But there’s more! You’ve seen lizards darting among the hedges in mid-Summer when it’s really hot, and how they flit across the road in a flash. Well, a little snake, black as a pepper-corn and quick as lightning, shot up and sank its fangs right into the navel of one of the two remaining sinners. Then it fell back and lay stretched out on the ground where it had been. The thief who was bitten stood there speechless staring at the snake, just yawning like he was tired, or had a fever – and the vicious snake was staring back at him. Smoke was now coming out of the sinner’s gut where the snake had bitten him, and it was also coming out of the snake’s mouth – both smokes mingling together.Here begins the third extraordinary metamorphosis in Cantos 24-25. It’s not difficult to observe how each one becomes more creative and startling than the one before it. The first one, in the … Continue reading
Now, stand back and be silent, Lucan – you who wrote of Nasidius and Sabellus melting after being bitten by snakes in Africa. Wait till you hear what I have in store for you. You too, Ovid, with your Cadmus and Arethusa. Though you transformed one into a snake and the other one into a fountain, I’m not jealous. Because you never transposed two creatures into each other – face to face – so that they exchanged their form and substance, one into the other, and vice-versa – and with perfect symmetry.Here, Dante literally and literarily tells us what he is about to do. This is an interesting moment in the Inferno. Throughout the poem so far, and so on to the end, Dante has drawn from many … Continue reading
And so, the serpent’s tail split itself into a fork, and the sinner pulled his feet together. His legs and thighs fused together so perfectly that you couldn’t tell where they joined. All the while, the snake’s now-forked tail took on the leg-like features the sinner was losing, and its skin was growing soft while the sinner’s grew scaly. I watched as the sinner’s arms retracted into his armpits. Then, while that reptile’s front feet, once short, began to stretch out to the length of the man’s legs, the man’s legs shortened to match the creature’s legs. The serpent’s hind feet then twisted around each other and turned into a man’s penis, while the sinner’s member grew into two legs!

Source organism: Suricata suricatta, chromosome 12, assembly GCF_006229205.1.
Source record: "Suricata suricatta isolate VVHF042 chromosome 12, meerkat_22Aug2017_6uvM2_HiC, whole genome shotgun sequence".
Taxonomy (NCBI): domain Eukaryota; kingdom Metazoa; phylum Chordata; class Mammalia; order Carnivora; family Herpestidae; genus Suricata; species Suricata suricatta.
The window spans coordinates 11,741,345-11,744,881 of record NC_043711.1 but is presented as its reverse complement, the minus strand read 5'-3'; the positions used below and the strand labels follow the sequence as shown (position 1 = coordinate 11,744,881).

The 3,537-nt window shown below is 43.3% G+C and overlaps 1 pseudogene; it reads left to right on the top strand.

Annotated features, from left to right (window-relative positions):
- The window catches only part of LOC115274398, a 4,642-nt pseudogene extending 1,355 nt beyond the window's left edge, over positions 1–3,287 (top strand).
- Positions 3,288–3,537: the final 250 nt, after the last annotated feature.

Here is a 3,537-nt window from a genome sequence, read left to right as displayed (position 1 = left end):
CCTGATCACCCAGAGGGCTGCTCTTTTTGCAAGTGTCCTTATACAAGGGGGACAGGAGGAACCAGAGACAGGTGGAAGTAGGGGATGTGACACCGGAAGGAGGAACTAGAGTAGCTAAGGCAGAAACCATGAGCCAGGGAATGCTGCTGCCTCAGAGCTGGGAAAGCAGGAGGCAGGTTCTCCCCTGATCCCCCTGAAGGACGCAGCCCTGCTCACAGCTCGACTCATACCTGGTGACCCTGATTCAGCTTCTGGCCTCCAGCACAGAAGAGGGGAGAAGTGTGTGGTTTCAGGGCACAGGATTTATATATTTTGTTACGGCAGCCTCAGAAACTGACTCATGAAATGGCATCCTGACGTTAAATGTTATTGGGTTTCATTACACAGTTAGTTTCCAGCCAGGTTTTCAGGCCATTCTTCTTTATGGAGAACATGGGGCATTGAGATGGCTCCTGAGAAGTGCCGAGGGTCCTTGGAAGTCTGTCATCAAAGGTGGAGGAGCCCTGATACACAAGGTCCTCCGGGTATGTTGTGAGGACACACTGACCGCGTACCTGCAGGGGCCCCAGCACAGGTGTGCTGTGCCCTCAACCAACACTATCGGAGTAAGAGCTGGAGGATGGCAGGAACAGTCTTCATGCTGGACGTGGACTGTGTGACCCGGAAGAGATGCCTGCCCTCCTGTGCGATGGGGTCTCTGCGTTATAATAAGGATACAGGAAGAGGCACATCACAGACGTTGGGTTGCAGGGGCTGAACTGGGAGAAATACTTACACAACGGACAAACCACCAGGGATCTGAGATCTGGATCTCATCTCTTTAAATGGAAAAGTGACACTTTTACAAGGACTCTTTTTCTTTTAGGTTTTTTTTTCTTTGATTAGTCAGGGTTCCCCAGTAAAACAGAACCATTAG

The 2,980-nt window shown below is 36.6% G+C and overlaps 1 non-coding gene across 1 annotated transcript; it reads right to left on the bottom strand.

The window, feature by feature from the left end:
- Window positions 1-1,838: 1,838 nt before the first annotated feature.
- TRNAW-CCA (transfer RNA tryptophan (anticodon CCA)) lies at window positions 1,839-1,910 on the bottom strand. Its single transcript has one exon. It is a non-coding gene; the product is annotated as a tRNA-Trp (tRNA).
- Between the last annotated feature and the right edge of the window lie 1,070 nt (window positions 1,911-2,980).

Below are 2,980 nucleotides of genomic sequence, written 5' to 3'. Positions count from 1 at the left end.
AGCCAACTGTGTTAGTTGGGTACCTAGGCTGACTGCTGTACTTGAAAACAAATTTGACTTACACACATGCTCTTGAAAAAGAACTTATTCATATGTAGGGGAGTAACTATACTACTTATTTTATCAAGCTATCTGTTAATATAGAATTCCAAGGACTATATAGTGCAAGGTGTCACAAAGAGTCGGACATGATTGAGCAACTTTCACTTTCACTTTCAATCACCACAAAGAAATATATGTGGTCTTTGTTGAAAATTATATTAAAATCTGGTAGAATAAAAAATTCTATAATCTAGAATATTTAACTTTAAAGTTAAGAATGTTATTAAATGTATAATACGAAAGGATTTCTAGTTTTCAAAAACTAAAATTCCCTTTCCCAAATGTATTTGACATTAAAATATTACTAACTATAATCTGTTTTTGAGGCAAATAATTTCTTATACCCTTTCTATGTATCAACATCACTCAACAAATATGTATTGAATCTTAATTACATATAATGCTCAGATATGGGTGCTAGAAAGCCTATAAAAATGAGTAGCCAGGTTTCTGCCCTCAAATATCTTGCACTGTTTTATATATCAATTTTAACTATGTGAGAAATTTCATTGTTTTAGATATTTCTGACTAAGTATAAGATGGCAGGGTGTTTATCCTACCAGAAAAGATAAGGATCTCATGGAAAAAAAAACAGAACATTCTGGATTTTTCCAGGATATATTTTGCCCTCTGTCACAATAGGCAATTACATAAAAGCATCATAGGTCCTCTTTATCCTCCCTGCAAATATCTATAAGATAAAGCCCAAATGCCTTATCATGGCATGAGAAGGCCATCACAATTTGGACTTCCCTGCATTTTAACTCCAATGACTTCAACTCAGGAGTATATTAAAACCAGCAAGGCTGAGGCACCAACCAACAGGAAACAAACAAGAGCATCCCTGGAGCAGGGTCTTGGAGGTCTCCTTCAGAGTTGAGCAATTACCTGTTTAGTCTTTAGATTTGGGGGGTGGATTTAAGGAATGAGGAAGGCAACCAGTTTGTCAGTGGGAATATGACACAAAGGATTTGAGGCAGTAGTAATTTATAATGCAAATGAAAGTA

The whole time this was happening, both creatures were still wreathed in smoke, exchanging colors, hair growing on one and falling off on the other. The snaky creature now stood up, and the former man sank to the ground. Never once through all this did either of them break the evil glare they fixed on each other – eye to eye, changing face for changing face, because now the standing creature’s serpent-face began to pull back and in toward its temples. Excess skin then formed from the side of the cheeks into its ears; likewise, the excess skin in front formed a man’s nose and lips. Down on the ground, the prostrate monster’s face elongated and his ears withdrew into his head, like the horns on a snail. His tongue, formerly of one piece and able to form words, split into a fork, while the other creature’s forked tongue came solidly together.
The smoke around them now evaporated, and the man-become-snake slithered away hissing along the bolgia’s floor, while the snake-become-man ran after his former self spitting out words!At this point the appalling metamorphosis is finished. Both thief and serpent have completely transformed into each other, never taking their eyes off each other in what might be the epitome of the … Continue reading
But not before he turned around and said to the one sinner left: “Let Buoso run along this valley on all fours as I did a while ago.” And so, if I saw the sinners down there in that seventh bolgia change and interchange, please excuse these seemingly bizarre sights if my pen has failed me. Though it was hard for me to believe what I saw, not to mention how my mind was stunned by it all, in the end none of those sinners escaped without my knowing, eventually, who they were: Puccio Sciancato was the one left who was unchanged, and the other was the one whose killing at Gaville resulted in so many other killings there.It is Francesco dei Cavalcanti (the serpent now become a man) who speaks these vengeful words to Puccio Sciancato, the only thief left untransformed, about Buoso, the man now become a serpent. And … Continue reading
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Notes & Commentary
|↑1||This canto begins immediately where the previous canto stopped, with Vanni Fucci making a purposely hurtful prophecy against Dante. He finishes his lambasting with the “fig,” an ancient obscene gesture made by placing the thumb between the first two fingers. It is still current in Italy. In crude form it represents the sex act, and it is also said to ward off the curse of the evil eye. Several commentators note that atop the tower of the Rocca di Carmignano the Pistoians (Vanni Fucci was one of their “renowned” citizens!) erected two stone arms with hands making the “figs” pointing toward Florence. In a later conquest, the Florentines destroyed this artistic attraction.